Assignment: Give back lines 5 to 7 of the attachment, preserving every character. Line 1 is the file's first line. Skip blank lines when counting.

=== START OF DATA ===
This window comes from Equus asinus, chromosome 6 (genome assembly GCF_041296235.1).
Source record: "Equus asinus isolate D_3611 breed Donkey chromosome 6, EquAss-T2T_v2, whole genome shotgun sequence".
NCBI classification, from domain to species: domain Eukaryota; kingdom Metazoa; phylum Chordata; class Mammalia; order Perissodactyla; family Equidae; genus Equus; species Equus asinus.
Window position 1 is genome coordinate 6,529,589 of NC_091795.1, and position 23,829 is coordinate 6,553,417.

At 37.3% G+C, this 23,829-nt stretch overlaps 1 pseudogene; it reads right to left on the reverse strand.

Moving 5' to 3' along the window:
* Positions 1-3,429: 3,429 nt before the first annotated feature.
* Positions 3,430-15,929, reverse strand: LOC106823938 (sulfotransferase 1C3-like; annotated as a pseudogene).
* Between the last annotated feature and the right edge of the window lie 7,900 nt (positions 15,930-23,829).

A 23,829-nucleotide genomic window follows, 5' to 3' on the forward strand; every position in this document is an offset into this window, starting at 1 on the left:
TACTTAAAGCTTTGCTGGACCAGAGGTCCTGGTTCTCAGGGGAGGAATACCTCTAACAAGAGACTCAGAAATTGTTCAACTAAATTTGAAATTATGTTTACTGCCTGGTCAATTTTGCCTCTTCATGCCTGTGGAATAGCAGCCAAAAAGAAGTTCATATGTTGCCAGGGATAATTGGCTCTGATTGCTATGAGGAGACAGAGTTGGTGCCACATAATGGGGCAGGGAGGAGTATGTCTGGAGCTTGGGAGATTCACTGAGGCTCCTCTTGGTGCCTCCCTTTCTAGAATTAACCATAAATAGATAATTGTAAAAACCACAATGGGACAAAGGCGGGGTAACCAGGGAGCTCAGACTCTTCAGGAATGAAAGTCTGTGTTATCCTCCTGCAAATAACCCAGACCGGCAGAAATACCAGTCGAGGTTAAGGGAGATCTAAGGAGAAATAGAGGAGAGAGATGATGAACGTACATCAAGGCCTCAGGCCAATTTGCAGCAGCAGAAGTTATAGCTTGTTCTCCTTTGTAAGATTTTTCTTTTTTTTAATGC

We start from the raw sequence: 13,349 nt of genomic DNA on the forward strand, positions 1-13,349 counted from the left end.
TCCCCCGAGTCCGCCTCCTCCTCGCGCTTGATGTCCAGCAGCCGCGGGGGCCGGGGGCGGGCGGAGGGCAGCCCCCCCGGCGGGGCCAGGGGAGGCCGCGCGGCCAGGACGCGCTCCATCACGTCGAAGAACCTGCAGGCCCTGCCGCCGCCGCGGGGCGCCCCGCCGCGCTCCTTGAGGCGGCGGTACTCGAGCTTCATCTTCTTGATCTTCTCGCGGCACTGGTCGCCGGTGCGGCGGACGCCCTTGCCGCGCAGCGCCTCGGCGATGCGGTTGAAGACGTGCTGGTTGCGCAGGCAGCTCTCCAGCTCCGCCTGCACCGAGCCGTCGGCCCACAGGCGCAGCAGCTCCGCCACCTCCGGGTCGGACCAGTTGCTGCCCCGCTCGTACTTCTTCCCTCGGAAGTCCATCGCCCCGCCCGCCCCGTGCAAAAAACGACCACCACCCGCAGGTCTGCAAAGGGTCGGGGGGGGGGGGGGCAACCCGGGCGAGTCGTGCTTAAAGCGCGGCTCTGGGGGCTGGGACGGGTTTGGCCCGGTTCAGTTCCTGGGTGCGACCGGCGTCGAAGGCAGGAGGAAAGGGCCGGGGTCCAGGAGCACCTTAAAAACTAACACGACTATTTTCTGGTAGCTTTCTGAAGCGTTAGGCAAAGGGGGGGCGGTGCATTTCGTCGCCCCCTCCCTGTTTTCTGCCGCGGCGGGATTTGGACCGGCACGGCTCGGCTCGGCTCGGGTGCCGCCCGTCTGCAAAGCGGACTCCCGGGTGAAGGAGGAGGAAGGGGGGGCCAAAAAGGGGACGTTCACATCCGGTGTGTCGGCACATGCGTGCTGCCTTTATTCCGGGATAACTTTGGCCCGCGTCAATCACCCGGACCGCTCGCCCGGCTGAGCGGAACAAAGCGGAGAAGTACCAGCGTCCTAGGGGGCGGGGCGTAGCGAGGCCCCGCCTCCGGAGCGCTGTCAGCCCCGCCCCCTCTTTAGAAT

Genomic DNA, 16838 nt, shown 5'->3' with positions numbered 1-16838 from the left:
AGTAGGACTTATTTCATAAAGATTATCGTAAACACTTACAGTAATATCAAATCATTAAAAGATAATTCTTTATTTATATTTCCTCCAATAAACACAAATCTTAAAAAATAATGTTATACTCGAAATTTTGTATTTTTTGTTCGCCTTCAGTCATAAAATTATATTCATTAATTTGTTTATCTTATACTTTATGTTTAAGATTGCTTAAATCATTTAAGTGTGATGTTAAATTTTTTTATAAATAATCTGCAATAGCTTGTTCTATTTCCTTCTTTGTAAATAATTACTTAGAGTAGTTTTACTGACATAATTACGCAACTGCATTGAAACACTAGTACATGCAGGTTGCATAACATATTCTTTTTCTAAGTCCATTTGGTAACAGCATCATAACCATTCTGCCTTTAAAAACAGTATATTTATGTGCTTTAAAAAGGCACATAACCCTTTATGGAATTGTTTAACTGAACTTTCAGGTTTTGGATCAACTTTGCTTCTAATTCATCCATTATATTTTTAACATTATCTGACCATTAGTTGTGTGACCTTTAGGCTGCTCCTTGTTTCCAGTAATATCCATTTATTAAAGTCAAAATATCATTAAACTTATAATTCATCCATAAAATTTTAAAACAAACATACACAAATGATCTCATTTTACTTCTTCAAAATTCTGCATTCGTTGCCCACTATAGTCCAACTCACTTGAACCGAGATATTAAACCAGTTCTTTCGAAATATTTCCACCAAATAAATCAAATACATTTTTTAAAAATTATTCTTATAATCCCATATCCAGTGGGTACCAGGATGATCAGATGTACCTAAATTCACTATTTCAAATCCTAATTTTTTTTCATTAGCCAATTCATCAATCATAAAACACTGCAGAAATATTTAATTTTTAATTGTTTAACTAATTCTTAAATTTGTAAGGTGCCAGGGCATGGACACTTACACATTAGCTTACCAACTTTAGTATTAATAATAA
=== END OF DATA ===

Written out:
At 37.3% G+C, this 23,829-nt stretch overlaps 1 pseudogene; it reads right to left on the reverse strand.

Moving 5' to 3' along the window:
* Positions 1-3,429: 3,429 nt before the first annotated feature.